A Wilderness Guide

Luke 4:1-13
Gospel Reading for First Sunday of Lent (Year C)

I have been overthinking this passage all week long. That is typically what happens when I'm doing the children's sermon for a passage. Especially when you try to figure out how to explain Satan and Jesus going mano a mano in the desert to kids. Though, now that I think about it, they'd probably deal with that scenario better than most adults. But I'm getting off track again.

Basically it goes like this: As Christians, we are to follow Jesus and here Jesus gives us a perfect example of how respond to temptation. This is helpful because temptation is fairly prolific in our everyday lives. So how does Jesus counter temptation? Scripture.

That action seems simple and obvious, but it is a little more nuanced than that. Jesus didn't just quote random scripture. I know there are a few Christians who talk about the Bible as if it were magic. For these individuals, all you have to do is quote any scripture to repel the devil's advances. It doesn't matter if it's "Jesus wept" or a deuteronomistic decree to dig a hole outside the camp for your poop. Alas, the Bible is not a magic book.

Jesus countered with scripture that was specific to his temptation. He knew the texts well enough that he was even able to withstand Satan's own little demonstration of Bible verse memorization. Jesus was able to recall what the Law and the prophets said about how he should live. We should do the same (with the added scripture of the gospels, etc. that we have).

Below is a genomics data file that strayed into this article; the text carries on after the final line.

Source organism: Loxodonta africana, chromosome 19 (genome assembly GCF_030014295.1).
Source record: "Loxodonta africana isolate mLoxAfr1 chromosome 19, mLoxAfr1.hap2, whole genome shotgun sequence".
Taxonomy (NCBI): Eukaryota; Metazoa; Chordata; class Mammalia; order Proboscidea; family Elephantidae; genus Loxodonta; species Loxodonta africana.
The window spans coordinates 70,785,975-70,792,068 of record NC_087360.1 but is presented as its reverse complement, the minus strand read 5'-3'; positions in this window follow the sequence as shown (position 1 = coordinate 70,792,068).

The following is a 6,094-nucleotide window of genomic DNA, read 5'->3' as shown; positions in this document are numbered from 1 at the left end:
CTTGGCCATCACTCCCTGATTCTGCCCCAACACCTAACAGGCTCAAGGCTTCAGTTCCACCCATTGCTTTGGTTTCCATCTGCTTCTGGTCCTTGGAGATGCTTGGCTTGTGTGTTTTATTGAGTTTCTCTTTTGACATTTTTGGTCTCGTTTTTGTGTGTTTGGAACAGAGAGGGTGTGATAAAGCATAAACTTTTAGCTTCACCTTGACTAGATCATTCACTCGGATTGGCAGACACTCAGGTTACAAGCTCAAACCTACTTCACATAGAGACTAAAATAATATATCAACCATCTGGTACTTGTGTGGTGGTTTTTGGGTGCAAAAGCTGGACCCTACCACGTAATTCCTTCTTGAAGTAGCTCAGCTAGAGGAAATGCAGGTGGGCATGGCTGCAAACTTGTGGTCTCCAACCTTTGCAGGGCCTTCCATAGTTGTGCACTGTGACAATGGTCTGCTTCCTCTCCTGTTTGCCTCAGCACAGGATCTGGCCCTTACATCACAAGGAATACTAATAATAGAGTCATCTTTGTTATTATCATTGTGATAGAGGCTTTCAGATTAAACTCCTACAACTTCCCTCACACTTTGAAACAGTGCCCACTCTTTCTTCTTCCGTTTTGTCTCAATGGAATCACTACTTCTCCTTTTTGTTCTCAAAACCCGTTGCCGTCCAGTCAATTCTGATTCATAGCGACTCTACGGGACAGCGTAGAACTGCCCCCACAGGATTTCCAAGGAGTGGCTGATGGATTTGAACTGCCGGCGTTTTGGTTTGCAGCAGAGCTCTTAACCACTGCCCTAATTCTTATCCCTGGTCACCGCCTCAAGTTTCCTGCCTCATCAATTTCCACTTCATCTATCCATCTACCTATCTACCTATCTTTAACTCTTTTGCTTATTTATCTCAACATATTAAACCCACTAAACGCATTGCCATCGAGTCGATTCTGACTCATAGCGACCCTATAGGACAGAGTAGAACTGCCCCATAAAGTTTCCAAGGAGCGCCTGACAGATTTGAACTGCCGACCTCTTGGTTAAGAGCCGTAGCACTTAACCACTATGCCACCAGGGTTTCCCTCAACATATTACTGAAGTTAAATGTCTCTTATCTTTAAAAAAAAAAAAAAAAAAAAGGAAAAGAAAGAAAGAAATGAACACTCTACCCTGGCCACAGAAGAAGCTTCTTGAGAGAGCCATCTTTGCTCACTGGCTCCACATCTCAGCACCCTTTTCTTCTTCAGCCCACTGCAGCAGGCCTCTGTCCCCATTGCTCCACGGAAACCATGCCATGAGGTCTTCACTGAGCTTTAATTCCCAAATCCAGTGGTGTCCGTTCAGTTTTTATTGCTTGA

Granted, it is still even more nuanced than that. The Bible is not engineered in such a way that it is going to help us with temptation in a one to one correlation. There are not specific commandments about how to treat a friend who unwittingly shares a super hateful Facebook status. There is no "Thou shalt not gossip about Veronica's choice in clothing." You've got to dig a bit more for guidance in scripture.

Complicating matters is the fact that the Bible is a complex book. It was written by multiple authors covering multiple genres (some of which are different from genres that we give the same name) over thousands of years. Things like context and how a passage reads in light Jesus matter significantly. We ought to sincerely study scripture and not just prooftext our way through life. And it should not be done in isolation. You and I must talk about what scripture means with others; including those with whom we disagree. Interpreting scripture is a community project that has been going on for thousands of years.

Yet in that study, we will find that there are commands, admonitions, and prayers that can be of great aid to us. Even more so, there are stories upon stories about people who strove to follow God. We can learn from their successes and failures. And bringing it all back home, it is in our scripture that we see the life of Jesus: the one who shows us most clearly what God is like and how we ought to live.

Lent is often compared to a season out in the wilderness. Truth of the matter is, all of life is a wilderness experience and we need a guide. Fortunately the one we follow points to a book that can help us as we journey through the wild. It is a difficult book, but it is helpful. In fact, the struggle might make it even more helpful. But that might be another rabbit to chase another time.

Dear Lent

The Death (and Resurrection) of Everything That's Wild